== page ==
The novelty of this novel coronavirus we call COVID-19 is wearing off.

At first everything happened so quickly and we were too busy to let it all sink in. Rush to the store to get supplies. Call doctors to renew prescriptions. Prep homeschooling materials to educate kids.

We were running on adrenaline preparing for an invisible, deadly enemy.

If we were lucky enough to not get sick, we’ve been in our bunkers since then, waiting, keeping our loved ones safe and entertained.

We are living in this surreal paradox of being in grave danger while in the comfort of our homes. Eating well, watching television, video-chatting with friends and family. In our nonstop world, this might have felt like a break if you blocked out how terrible it all was.

The more this virus spreads, the more we feel the ripple throughout our society. If we’re lucky enough to not be sick, we will still experience the side effects. And for families like ours, they are often more severe.


We are tired. Tired from doing it all. Tired from being the only caregiver. Tired from being nurse, parent, teacher, advocate, chef, cleaner, accountant, referee, employee, spouse – all day, every day. Tired from the constant barrage of bad news. Tired of the uncertainty and fear. That exhaustion is compounded because there is no end in sight.


Some of us are mourning our “pre-COVID” lives. The impact of this virus is tenfold for us. We’re exposed to the underbelly of a world that does not value the lives of individuals with disabilities even more than ever before. We’ve lost many services and supports that depend on human interaction. We wait for systems to adapt to help us with tele-“you-name-it” during this unprecedented time. But “tele” is not a cure for everything we need.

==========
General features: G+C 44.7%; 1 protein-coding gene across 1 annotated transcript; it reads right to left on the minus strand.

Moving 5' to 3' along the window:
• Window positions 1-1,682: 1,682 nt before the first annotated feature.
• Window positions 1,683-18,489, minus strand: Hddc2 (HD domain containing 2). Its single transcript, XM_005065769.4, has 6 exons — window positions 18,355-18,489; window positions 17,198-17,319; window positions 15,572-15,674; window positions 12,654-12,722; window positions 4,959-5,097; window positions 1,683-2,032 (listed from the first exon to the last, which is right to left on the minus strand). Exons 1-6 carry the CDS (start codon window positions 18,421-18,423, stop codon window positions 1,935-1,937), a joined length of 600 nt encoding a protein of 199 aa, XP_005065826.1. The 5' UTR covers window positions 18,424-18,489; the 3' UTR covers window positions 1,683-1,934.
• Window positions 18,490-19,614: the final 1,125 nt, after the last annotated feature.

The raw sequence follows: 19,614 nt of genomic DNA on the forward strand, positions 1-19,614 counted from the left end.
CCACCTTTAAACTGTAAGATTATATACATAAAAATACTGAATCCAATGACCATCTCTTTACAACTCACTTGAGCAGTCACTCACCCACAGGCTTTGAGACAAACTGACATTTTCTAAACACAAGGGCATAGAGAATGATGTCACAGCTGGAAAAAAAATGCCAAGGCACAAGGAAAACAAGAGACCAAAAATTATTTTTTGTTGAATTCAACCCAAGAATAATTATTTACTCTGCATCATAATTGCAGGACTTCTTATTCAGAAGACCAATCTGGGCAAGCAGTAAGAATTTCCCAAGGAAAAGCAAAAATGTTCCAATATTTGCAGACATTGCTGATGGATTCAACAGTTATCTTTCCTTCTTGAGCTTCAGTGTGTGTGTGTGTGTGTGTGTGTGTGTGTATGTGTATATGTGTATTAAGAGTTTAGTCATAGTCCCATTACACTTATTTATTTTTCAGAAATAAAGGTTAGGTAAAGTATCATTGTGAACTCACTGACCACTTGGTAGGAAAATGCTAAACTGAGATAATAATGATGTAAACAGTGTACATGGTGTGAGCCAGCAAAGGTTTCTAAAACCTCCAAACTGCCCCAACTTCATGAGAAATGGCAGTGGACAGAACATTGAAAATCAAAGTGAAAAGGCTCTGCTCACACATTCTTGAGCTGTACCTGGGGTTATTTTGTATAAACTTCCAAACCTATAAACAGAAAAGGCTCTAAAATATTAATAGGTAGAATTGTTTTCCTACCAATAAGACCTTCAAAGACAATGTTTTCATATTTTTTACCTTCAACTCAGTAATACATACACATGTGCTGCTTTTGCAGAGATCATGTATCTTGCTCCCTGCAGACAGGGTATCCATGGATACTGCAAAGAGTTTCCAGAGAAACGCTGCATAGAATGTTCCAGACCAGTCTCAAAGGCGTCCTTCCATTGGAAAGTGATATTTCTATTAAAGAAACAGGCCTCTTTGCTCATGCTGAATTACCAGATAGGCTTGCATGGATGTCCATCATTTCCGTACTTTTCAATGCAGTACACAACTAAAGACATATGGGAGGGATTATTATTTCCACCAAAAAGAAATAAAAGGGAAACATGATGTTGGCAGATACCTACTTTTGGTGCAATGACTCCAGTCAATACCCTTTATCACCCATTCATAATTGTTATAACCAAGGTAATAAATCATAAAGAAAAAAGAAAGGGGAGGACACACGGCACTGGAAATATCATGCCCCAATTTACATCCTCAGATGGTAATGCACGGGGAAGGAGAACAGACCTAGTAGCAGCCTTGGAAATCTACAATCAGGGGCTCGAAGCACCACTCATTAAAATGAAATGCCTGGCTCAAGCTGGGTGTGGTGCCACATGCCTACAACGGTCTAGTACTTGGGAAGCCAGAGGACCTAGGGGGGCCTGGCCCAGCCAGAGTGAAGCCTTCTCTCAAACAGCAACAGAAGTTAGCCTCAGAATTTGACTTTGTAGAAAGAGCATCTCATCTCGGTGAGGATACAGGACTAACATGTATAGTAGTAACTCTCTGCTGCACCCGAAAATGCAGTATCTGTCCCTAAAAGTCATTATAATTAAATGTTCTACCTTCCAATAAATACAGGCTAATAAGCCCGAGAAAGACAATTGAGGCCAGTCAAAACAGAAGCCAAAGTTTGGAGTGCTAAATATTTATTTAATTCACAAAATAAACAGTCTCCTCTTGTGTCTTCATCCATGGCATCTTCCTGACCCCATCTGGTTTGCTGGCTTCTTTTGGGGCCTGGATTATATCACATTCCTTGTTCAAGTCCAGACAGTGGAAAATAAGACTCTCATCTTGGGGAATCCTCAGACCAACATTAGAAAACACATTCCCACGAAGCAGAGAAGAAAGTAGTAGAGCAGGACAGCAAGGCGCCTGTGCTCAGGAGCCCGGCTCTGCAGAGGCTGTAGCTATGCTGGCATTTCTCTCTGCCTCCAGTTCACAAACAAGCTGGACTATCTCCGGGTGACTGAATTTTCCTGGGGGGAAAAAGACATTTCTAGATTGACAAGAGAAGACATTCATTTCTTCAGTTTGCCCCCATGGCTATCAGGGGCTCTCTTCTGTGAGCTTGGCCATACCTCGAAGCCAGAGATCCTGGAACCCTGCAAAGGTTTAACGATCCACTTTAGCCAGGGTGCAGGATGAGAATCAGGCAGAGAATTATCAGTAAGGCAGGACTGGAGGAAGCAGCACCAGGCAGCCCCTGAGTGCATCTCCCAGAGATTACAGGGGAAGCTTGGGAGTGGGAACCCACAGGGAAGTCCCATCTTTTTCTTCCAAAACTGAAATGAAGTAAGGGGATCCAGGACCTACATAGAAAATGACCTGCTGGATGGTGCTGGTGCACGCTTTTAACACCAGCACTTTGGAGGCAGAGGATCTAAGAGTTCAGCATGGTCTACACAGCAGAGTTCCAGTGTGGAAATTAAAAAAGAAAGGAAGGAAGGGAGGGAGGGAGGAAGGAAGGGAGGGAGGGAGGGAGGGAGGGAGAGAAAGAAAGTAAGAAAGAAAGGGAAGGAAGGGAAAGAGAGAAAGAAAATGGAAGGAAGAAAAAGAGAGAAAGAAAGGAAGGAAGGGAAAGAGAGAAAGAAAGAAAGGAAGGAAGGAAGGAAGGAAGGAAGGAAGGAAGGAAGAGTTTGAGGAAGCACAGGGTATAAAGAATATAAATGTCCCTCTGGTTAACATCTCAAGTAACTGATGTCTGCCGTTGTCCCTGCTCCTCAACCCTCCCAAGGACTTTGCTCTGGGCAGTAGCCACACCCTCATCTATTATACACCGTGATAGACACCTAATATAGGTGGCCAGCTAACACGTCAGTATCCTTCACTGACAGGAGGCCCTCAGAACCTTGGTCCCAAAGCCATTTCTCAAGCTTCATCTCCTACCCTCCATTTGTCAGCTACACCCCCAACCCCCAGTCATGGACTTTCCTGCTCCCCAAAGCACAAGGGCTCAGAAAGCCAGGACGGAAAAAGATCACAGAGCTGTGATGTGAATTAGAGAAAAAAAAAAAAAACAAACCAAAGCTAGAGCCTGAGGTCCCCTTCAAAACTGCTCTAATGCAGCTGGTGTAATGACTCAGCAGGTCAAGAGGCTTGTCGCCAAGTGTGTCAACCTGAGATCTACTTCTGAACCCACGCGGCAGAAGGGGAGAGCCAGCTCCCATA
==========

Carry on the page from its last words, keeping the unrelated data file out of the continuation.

Some of us our grieving a far greater loss. Loss of loved ones who we cannot mourn properly. Loss of the ability to be with people who need us. Loss of the ability to help those who need our help.


We’re seeing so many jokes and memes about how chaotic things are for families right now with everyone home. While it’s funny for some, this lack of routine can be catastrophic for individuals who need it and those who support them. Schools are closed. Structure is out the window. Therapists are unable to visit. The interventions that have worked for many have disappeared.

This is hard. And when we get on the other side of it, it’s going to be hard to re-establish a routine. Knowing that makes all of this even harder.


We’re at home. If we’re lucky enough to still have a job, we’re juggling being at home while working. We’re trying to teach our children while doing all of the other things. We love each other, but this much together time is trying. The primary caregiver of the house is likely doing something ALL THE TIME. There is no downtime. This is relentless. And this will not let up for months.


We’re worried about our children falling further behind in school. We’re concerned about the impact of not having speech, occupational, and physical therapies for months. We’re upset about the loss of connection that our children had with their friends, teachers, and community.